On the cusp of an exercise revolution: Wells

We’re on the cusp of a revolution where exercise is viewed as a medicine but to move forward medical schools need to start incorporating exercise physiology into their training programs, says Greg Wells a leading exercise physiologist from the University of Toronto.

The whole area of exercise medicine is taking off, largely because of the discovery that exercise is as powerful or more powerful than most medications for the treatment of chronic illness, without side effects, Greg Wells a keynote speaker at ARA15 tells the limbic. 

“I believe one of the revolutions that needs to happen in medicine is the incorporation of exercise as a medicine, and nutrition as medicine, and do that in as many chronic illnesses as we can…. physicians should be able to prescribe exercise not just drugs.”

“I’m not anti-pharmacology by any stretch of the imagination, I believe [exercise]  needs to be part of the broad treatment regimen for each individual patient so that we can optimise health.”

It’s important that we don’t  just treat the disease itself but offer patients all of the benefits that exercise brings such as positive psychology, quality of life, and the ability to operate without pain, he says.

All in moderation 

There are many different options, as long as it’s moderate intensity and moderate duration, says Wells.

“It’s really important for us to consider that exercise actually decreases inflammation which is a huge aspect of rheumatology” he says.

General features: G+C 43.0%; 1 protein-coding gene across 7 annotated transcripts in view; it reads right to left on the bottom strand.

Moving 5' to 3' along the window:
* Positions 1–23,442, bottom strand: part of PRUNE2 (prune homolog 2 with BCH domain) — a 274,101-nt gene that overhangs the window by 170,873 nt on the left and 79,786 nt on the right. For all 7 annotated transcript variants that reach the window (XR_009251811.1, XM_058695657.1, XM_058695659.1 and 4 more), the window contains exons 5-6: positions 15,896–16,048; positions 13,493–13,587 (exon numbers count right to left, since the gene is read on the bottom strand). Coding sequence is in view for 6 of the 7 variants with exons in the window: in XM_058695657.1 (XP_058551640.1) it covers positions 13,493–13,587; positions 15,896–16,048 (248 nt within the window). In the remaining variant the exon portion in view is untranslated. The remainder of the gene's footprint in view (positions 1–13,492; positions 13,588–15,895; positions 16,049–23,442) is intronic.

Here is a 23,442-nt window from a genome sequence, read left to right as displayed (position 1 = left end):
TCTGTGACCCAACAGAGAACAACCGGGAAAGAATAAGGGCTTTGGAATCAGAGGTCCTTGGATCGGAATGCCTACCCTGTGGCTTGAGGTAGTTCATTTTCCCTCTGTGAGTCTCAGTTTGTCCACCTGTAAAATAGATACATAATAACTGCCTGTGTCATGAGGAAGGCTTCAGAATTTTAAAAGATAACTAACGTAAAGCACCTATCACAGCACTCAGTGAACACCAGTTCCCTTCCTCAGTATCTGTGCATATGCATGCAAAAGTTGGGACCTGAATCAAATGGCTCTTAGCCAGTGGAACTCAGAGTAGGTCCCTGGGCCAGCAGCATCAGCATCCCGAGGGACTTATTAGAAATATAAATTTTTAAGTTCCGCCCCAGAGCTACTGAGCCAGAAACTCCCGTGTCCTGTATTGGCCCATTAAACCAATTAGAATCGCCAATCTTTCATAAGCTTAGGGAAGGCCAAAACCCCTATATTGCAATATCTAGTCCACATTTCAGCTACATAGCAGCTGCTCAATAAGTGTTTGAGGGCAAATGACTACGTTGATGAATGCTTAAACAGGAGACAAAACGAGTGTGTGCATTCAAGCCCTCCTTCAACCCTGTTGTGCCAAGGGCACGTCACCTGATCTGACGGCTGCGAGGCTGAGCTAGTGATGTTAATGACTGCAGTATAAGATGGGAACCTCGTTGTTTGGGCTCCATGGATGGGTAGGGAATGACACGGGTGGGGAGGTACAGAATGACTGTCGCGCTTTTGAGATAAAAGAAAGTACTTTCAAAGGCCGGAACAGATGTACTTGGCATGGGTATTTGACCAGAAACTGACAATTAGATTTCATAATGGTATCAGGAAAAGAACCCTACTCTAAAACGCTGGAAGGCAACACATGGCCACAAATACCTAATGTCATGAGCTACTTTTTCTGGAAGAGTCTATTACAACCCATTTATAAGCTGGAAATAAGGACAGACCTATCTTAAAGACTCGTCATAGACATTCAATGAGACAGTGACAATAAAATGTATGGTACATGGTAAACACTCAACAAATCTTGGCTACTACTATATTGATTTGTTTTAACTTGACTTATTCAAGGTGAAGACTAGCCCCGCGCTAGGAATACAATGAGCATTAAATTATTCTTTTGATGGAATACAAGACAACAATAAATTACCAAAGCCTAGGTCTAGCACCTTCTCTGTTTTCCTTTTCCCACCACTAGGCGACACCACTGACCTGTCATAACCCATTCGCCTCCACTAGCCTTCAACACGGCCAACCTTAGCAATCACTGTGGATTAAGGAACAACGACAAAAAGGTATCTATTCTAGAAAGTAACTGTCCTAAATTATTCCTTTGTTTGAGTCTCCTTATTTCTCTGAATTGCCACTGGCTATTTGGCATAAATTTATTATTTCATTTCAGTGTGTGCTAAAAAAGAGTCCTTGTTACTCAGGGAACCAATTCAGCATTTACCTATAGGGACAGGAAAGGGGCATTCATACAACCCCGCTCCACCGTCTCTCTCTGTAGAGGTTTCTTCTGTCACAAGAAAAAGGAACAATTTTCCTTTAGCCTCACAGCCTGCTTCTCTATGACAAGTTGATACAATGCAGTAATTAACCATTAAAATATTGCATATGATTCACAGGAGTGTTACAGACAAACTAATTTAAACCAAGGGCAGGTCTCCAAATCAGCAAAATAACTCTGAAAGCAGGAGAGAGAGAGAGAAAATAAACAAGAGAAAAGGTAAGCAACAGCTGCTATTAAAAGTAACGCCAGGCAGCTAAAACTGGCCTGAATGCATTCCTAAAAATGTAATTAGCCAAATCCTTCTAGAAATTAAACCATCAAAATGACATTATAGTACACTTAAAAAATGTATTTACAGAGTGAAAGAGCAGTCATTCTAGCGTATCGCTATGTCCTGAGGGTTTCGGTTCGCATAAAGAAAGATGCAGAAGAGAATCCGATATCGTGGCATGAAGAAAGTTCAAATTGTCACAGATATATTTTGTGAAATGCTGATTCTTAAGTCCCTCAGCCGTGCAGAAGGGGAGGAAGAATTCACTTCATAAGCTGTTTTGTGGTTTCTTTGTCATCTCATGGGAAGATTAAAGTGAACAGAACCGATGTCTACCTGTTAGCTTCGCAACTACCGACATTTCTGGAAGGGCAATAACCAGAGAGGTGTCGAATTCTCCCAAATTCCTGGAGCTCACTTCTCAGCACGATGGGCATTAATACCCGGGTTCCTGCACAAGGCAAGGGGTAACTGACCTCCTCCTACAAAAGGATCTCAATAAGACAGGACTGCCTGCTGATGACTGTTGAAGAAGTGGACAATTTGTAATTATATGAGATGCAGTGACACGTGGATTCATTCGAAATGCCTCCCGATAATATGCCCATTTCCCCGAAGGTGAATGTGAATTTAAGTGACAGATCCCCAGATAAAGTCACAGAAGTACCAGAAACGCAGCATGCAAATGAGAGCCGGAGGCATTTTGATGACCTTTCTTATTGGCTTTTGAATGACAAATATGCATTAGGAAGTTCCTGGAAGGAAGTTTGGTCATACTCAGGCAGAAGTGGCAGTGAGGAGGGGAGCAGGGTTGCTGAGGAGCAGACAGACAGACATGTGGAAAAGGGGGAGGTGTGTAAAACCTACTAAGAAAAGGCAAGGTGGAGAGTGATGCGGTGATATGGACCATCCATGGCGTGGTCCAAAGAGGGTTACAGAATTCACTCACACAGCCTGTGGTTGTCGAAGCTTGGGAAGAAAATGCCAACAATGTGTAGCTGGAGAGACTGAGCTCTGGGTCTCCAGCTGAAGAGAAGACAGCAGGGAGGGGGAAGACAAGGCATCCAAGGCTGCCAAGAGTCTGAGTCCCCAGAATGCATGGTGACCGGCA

If we go to the extremes a J relationship happens and the immune system becomes depressed, he explains.

Examples of low impact exercise include Tai Chi, yoga, walking, swimming, light cycling.

“Just to get people moving is hugely important… because you can give people all the drugs they want but if they don’t move their disease is going to progress,” he says.

Three big barriers

In order for exercise to truly take off as a medicine Wells says  exercise physiology needs to be incorporated into all medical schools so that physicians have the foundation of exercise physiology as part of their education.

“The University of Toronto are piloting it this year. There’s  one course on exercise which is a great start, but that needs to be in every medical school all around the world.”

The second barrier is that doctors are generally not paid to prescribe exercise, but they are paid to prescribe drugs.

“Every time you write a script for a drug you get paid, you don’t get paid to prescribe exercise.. this has to fundamentally change at a government level”.

The third aspect is that we have to do the research to prove that exercise works as a medicine.

“We really have to get in there and look at each disease and see what exercise protocol is most effective.”

“We’re not there yet, we’re only really at the point where we realise disease causes exercise intolerance and impairs people’s ability to move.”




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